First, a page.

Ram CEO Mike Koval Jr says a extended range Ram 1500 EV will launch alongside the standard range truck in 2024.
Ram CEO Mike Koval reveals that the full-electric Ram 1500 coming in 2024 will be accompanied by a range-extended hybrid version of the same truck.
Ram is making a big deal about the full-electric Ram 1500 coming in 2024, as well it should. It will be a major competitor to the Ford F-150 Lightning and Chevy Silverado EV, and it will have an interesting development process with input from Ram fans. An all-electric model would generally be big enough product news, but it's getting an interesting addition: a range-extender model.
We learned this in an interview with Ram CEO Mike Koval Jr. He noted that it will be a part of Ram trying to respond to customer interests and concerns, as well as offering more than expected. He didn't go into detail about the powertrain, but it will launch alongside the electric model in 2024. It sounded as though it will be based on the electric truck, but with some sort of gasoline engine to provide power. It's not clear if it would be a pure series hybrid a la BMW i3, or if the engine would engage the wheels to provide some propulsion.
We think there's one big area where this powertrain makes sense: towing. While capable of towing huge amounts, electric vehicles tend to lose a drastic amount of range when towing. And especially with an underdeveloped charging network, it would make towing any distance frustrating — and a big issue, when towing is a big reason for owning a large truck. Introducing an internal combustion engine for occasional towing would mean that a Ram buyer could have a much more efficient experience, and still have full EV capability when not towing.
I always believed the Chevy Volt was an incredible concept, but poorly marketed. Have 35-50 miles of Electric Only Range with a gas backup for long trips was near perfect. Most people drive less than 50 miles a day and would never use gas.
If Dodge could produce a true plug-in hybrid that had roughly 100 miles of all electric range with a similar gas backup source, I think it would be a home run. Most would never use gas. However, could then also be practical for longer distance travel and towing With it being a truck, should be plenty of space to put in enough batteries for a 100 miles in electric only range. Sacrifice the frunk, but gain the one thing that turns most off from EV's, practical long distance and/or towing range. No clog ups at public chargers. The added charging time of spending 45-60 minutes charging versus a 5 minute fill-up is the biggest turn-off, combined with range anxiety. Puts an end to both.
Many that own EV's often rent an ICE vehicle for their towing or long distance travel needs. This would save that hassle.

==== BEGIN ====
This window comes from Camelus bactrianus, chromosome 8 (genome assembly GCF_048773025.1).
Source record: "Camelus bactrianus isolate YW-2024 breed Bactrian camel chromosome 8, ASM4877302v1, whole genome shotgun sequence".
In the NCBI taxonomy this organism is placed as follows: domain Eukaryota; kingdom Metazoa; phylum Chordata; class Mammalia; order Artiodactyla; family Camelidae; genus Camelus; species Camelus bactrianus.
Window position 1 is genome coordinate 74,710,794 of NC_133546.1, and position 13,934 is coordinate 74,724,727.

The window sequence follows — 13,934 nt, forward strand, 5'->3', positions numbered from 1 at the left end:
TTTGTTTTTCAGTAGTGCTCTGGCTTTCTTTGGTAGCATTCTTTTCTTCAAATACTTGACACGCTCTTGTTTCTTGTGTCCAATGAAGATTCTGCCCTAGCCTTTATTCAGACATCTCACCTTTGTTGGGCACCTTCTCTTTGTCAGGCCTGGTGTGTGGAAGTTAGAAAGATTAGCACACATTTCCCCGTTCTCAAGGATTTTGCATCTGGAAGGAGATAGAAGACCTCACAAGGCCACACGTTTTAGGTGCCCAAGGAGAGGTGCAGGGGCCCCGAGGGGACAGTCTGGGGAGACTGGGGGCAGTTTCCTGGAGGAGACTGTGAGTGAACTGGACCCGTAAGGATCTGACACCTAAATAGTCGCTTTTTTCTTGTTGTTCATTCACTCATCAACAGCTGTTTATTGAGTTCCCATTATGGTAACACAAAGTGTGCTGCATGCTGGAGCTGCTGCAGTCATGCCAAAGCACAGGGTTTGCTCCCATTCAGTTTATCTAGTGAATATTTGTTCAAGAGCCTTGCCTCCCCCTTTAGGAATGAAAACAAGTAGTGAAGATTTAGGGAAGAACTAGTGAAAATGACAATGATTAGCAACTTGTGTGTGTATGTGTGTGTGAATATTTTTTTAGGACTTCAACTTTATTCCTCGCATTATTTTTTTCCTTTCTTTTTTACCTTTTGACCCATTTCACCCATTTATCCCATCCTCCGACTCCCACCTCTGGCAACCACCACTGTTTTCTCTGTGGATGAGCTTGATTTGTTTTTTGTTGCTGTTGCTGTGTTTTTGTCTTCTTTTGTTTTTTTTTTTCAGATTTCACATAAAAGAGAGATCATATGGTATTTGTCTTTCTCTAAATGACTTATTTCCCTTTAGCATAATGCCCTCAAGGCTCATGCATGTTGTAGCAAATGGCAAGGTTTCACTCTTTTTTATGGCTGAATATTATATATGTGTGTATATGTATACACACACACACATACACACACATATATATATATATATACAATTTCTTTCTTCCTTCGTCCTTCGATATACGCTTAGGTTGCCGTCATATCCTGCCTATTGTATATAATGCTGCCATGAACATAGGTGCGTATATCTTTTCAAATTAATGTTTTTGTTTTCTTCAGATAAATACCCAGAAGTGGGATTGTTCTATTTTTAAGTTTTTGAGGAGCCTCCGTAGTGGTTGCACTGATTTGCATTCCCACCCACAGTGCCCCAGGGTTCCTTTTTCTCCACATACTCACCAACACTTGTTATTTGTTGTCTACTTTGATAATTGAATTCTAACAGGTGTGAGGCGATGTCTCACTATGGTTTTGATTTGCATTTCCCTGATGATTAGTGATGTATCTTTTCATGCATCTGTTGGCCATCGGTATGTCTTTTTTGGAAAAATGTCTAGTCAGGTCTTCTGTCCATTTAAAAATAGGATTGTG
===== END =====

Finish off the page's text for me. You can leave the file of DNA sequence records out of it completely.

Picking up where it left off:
The only reason for needing so many batteries in EV's today is to satisfy the less than 5% of driving most people do. Such a waste of resources for something only to be used less than 5% of the time. And even an EV with 300+ miles of range, a large majority still won't be convinced to make the switch.
Problem with most plug-ins to date has been that most only have 20 miles or less in EV Only range. If Dodge, or anyone else offered 100 miles in EV Only range, it would satisfy 99% of people's daily driving needs. Give all the benefits of EV ownership without sacrificing long distance capability. While most manufacturers will continue for a while building BOTH EV's and ICE vehicles, an offering such as this could save them a fortune in not having to build two separate vehicles. There would be very little reason, for people to not want such a vehicle that effectively can be both. Producing only one version would reduce manufacturer costs, thus reducing cost to consumers to be competitive with pricing of today's existing ICE vehicles selling today.
Sadly, Ford already has the tech to do so, yet doesn't. Why can't they add a few batteries to the hybrid with a plug-in port? They can. But, until now, most didn't manufacturers didn't want to sell EV's due to reduced service needs, which is what most dealers survive on.
Sadly, the F-150 Lightning with 300 miles in range will still only make up 10% of their truck sales. (900,000 vehicles sold last year, with only about 70,000 EV's to be produced per year. Of the 10% that does purchase one, they'll use the 300 miles in range maybe once or twice a year. The rest of the time, they'll use less than 100 miles per day. Bump up the hybrid version to be a plug-in with 100 miles EV only, done deal. Everyone satisfied, other than a few true blood tree hugger that simply refuse to pollute the plan with emissions. If competitively priced, Ram or F-150 or Silverado, such capabilities would make up 80% of their sales. Take away the ICE only option and 89% will make the switch. The other 1% are just being ignorantly stubborn "because it's different". The last 10% can still purchase the EV only Lightning.